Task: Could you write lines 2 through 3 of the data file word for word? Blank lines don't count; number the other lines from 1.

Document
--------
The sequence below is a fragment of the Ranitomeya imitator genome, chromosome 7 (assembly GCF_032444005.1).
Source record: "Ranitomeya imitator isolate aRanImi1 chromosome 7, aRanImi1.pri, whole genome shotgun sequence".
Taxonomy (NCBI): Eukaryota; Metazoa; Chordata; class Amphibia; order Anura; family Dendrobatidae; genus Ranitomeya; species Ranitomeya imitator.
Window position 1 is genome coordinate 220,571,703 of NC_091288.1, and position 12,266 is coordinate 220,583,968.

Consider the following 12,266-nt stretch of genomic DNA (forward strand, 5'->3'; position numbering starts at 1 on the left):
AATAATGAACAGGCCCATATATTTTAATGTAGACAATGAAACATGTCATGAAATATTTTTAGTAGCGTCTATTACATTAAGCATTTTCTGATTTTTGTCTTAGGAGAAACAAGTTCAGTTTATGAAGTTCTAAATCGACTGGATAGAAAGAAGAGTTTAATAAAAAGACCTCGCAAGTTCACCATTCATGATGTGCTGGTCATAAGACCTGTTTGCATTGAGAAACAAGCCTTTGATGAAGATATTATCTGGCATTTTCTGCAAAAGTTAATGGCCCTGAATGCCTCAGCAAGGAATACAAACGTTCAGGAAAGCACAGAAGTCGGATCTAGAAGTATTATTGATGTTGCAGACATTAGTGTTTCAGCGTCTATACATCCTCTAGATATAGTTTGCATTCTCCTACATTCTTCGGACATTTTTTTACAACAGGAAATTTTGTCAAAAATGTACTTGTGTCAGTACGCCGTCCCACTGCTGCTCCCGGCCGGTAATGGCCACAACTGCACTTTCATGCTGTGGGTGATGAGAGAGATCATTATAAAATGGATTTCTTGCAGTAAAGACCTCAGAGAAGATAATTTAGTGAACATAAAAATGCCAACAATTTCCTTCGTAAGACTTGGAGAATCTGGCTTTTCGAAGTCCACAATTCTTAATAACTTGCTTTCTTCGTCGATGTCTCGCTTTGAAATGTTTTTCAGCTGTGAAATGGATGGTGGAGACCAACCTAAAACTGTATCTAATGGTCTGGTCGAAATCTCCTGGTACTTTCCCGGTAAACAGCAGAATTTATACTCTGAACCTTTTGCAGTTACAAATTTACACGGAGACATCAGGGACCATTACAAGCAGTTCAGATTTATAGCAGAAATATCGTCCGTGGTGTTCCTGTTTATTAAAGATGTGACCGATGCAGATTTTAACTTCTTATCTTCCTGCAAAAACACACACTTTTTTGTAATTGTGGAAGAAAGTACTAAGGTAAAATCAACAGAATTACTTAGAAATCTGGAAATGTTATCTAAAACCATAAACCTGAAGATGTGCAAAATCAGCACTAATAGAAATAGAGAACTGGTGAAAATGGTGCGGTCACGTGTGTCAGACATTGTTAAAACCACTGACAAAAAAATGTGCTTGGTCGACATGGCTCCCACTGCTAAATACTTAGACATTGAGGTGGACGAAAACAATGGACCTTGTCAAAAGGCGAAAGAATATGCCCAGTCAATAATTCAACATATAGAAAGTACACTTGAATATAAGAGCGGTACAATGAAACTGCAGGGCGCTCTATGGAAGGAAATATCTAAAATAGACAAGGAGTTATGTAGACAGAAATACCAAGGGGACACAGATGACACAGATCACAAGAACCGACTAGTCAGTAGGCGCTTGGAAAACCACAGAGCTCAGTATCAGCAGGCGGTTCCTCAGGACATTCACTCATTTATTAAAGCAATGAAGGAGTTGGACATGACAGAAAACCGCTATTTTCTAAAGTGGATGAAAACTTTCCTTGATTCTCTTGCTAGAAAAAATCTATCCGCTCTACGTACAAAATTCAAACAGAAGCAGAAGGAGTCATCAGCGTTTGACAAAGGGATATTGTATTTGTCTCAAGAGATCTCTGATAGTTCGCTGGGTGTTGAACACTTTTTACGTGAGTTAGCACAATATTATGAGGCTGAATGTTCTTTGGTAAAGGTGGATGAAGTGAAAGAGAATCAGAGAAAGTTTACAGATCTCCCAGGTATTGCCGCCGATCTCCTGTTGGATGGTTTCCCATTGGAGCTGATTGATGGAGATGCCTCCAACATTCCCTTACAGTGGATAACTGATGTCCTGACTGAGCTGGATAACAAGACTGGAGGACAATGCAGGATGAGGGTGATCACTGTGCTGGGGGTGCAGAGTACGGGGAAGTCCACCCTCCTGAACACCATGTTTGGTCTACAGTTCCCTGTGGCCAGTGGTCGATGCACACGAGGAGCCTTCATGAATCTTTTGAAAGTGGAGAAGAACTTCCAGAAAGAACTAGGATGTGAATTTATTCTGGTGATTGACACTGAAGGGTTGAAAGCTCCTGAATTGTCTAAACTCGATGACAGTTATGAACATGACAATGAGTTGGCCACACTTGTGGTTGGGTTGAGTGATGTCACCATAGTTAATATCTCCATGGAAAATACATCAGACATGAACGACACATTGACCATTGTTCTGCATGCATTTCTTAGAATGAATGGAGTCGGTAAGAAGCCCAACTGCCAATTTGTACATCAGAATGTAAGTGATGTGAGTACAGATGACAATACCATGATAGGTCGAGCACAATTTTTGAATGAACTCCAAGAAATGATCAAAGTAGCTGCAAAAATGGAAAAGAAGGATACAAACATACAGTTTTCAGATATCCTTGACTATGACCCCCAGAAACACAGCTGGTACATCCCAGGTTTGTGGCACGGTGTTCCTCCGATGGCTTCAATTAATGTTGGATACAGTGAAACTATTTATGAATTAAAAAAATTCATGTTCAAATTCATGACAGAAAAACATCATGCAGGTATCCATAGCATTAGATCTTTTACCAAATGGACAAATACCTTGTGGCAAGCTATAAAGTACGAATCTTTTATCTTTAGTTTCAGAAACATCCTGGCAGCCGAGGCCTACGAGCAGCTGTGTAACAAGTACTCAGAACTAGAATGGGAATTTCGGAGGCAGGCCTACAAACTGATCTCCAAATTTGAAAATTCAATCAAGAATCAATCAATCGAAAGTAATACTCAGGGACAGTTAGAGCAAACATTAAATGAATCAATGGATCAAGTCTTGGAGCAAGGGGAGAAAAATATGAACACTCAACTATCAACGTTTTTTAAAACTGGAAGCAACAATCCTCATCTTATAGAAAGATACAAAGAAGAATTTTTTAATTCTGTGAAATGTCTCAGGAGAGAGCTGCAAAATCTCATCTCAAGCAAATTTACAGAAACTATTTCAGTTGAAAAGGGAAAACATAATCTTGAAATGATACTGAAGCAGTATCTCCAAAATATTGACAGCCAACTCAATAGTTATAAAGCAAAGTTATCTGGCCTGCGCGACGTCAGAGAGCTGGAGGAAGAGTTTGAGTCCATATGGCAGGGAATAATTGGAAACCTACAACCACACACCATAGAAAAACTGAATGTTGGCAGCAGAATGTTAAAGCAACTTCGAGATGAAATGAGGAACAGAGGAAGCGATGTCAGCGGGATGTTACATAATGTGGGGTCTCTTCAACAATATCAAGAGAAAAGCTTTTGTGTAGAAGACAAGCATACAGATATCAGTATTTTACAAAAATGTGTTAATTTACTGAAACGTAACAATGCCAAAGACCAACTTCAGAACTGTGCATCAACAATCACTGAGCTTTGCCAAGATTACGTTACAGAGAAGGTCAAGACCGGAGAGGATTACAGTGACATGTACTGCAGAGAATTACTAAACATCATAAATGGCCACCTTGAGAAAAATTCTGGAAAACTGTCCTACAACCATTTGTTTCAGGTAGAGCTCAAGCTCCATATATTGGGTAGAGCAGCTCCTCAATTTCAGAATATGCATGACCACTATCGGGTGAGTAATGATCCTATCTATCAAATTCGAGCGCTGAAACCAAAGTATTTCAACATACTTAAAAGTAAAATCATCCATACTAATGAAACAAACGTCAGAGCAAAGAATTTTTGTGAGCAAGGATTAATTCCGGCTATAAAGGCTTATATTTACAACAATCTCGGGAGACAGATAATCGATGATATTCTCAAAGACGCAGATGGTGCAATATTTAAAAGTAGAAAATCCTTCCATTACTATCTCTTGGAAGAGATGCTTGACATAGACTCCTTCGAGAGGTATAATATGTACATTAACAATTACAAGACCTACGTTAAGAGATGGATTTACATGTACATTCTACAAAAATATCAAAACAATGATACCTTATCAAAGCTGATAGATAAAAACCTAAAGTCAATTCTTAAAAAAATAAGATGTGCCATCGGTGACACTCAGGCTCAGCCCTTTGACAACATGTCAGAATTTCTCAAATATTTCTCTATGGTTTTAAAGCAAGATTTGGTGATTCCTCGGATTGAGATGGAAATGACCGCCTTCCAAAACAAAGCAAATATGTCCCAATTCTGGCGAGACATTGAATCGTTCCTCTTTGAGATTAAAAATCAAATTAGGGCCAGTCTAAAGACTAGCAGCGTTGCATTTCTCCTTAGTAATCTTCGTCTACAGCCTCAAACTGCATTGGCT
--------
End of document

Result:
Source record: "Ranitomeya imitator isolate aRanImi1 chromosome 7, aRanImi1.pri, whole genome shotgun sequence".
Taxonomy (NCBI): Eukaryota; Metazoa; Chordata; class Amphibia; order Anura; family Dendrobatidae; genus Ranitomeya; species Ranitomeya imitator.